Television & Fashion

Kendrick Lamar Concert

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This weekend I went a campus Kendrick Lamar Concert. I thought I would do a ROUGH outfit of the day. The girl in the middle (me) is wearing a black lace top and a black bandeau, with a black blazer, black pleather leggings, kitten gold wedges, & a statement necklace.

The girl to the right is wearing a mint top, with pleather leggings & chunky wedges.

I did NOT enjoy the concert. Kendrick was great, but unfortunately the crowd was mainly college kids, who unfortunately pre-gamed WAY to hard! My friends and I were crammed together, uncomfortable, and in the midst of a mosh pit. I had NO control over which direction my body went and holding my ground seemed impossible. I was so crammed, and there were so many people, that i took OFF my statement necklace for fear of accidentally being strangled by it.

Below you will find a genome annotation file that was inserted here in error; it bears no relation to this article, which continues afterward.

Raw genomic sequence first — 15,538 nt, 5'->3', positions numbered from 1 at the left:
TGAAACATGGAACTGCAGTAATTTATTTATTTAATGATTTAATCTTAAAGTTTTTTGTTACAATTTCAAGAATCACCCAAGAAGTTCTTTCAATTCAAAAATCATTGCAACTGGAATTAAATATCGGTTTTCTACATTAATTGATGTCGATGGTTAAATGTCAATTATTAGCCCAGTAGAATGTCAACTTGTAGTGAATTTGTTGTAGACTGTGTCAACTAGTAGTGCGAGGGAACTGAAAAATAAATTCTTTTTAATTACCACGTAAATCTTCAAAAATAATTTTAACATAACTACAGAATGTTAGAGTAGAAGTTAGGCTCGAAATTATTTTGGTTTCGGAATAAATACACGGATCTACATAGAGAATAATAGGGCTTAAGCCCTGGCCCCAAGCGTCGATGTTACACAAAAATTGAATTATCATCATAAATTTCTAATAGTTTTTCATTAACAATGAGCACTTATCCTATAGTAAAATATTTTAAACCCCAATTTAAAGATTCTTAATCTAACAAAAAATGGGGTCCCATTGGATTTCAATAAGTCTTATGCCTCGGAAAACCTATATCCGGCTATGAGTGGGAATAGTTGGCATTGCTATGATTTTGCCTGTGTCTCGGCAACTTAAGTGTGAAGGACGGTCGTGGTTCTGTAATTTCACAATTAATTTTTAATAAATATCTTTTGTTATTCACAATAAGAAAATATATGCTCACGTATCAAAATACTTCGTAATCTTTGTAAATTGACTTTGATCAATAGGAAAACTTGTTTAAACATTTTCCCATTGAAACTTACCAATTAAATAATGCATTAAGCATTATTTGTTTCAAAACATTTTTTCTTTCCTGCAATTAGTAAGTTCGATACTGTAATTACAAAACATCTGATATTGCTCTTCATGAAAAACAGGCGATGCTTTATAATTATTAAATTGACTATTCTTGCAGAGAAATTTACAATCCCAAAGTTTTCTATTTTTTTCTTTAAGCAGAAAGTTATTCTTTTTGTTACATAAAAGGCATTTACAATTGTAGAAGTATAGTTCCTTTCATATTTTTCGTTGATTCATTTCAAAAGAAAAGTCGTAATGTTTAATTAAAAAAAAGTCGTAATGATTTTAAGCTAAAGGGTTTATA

My girlfriend in the mint, LOST her phone! She thinks she may have dropped it, and the tragic part is, there was ABSOLUTELY no way to pick it up if dropped due to the sheer amount of people at the event.

WHAT SHOULD YOU WEAR TO AN EVENT LIKE THIS:

  1. COMFORTABLE HEELS!
  2. Jewelry that will not potentially STRANGLE you!
  3. a LIGHT jacket (it was cold walking to and from the event, but hot in the middle of mosh pit)